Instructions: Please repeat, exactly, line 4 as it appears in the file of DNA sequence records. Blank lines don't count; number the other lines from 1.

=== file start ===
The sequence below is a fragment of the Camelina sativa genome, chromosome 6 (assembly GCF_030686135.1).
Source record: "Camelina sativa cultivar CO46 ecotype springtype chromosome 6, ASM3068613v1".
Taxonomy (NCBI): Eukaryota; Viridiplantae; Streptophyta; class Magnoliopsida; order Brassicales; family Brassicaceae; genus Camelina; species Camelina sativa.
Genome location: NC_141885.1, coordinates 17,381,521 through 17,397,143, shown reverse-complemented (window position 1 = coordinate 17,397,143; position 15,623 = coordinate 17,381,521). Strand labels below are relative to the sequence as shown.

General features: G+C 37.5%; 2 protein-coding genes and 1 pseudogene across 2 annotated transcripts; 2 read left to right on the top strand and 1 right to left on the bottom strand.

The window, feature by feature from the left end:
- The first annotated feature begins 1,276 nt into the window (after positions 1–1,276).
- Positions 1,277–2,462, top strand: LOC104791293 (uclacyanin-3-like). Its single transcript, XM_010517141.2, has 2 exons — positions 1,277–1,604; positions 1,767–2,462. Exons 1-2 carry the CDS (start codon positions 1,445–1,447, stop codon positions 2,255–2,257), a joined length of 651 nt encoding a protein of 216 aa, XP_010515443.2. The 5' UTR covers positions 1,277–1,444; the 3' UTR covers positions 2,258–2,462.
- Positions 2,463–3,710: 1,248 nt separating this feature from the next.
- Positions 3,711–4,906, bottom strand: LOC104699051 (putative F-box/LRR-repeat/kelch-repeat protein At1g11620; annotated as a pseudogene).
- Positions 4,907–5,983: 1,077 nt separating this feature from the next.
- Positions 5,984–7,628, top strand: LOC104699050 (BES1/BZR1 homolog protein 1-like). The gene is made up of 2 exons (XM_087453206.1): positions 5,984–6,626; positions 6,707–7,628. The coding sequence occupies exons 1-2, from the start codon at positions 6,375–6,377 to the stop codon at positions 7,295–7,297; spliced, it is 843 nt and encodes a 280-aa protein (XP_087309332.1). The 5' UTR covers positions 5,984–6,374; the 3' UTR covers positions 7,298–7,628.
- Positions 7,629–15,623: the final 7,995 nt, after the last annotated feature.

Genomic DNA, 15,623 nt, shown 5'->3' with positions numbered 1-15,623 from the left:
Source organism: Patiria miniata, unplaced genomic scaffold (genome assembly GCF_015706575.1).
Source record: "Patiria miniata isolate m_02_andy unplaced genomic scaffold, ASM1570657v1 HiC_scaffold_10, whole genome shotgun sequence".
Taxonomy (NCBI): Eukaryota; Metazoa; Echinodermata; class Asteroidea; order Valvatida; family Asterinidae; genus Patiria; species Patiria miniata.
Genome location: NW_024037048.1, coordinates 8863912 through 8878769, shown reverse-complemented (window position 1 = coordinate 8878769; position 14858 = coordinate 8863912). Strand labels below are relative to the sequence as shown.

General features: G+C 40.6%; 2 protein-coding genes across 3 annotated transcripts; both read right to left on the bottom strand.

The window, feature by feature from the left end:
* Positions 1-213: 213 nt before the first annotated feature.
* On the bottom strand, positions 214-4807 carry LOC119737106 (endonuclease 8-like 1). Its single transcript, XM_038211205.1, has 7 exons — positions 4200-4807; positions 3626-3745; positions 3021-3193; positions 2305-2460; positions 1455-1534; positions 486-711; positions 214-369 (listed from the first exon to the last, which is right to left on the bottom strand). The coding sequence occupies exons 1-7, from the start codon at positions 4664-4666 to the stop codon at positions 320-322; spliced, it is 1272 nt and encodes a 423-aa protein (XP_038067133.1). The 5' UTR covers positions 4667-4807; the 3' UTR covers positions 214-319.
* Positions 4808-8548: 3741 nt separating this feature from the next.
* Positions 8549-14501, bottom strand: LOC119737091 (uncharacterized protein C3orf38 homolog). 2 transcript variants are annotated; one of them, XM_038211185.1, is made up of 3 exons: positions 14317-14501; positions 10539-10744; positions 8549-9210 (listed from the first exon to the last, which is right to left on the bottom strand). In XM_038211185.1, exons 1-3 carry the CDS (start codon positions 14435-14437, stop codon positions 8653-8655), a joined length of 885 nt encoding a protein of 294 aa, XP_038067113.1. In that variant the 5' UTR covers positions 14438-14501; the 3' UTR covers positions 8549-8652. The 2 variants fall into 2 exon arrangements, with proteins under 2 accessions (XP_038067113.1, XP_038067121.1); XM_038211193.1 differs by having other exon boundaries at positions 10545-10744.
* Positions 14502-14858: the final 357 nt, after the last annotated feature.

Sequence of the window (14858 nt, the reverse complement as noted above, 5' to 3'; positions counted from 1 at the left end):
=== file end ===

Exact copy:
Genome location: NC_141885.1, coordinates 17,381,521 through 17,397,143, shown reverse-complemented (window position 1 = coordinate 17,397,143; position 15,623 = coordinate 17,381,521). Strand labels below are relative to the sequence as shown.